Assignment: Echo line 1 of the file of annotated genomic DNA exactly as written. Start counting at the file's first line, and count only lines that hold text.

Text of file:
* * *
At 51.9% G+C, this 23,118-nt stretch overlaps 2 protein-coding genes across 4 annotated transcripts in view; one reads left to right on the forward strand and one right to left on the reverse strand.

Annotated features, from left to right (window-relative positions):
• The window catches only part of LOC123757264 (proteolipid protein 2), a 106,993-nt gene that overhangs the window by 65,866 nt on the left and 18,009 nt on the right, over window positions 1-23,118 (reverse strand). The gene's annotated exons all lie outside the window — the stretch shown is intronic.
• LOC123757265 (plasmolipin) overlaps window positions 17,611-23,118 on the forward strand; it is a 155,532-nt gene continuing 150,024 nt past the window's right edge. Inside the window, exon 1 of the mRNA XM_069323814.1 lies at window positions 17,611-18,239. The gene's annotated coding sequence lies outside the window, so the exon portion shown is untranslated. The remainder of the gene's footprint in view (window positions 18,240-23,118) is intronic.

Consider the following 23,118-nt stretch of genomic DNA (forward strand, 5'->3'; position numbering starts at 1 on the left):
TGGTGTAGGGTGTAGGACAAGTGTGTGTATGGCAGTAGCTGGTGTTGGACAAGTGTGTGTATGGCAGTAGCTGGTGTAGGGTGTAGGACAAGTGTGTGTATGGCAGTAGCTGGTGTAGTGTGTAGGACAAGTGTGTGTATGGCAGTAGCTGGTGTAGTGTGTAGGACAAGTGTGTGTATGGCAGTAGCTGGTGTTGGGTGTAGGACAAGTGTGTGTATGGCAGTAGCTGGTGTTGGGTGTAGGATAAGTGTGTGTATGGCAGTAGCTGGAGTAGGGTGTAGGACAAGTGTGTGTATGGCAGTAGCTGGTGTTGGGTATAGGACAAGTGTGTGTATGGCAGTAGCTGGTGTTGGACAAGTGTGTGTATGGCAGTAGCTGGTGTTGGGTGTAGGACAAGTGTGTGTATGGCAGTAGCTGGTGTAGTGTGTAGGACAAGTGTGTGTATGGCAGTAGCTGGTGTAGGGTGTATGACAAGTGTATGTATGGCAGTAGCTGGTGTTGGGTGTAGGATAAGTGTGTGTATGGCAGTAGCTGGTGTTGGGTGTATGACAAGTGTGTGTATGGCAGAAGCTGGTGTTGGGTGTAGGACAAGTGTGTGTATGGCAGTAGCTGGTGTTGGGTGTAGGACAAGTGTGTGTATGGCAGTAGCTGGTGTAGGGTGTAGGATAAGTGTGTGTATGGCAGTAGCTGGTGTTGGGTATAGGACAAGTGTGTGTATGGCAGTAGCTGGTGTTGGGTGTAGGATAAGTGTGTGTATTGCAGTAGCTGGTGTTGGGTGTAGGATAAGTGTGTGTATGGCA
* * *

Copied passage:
At 51.9% G+C, this 23,118-nt stretch overlaps 2 protein-coding genes across 4 annotated transcripts in view; one reads left to right on the forward strand and one right to left on the reverse strand.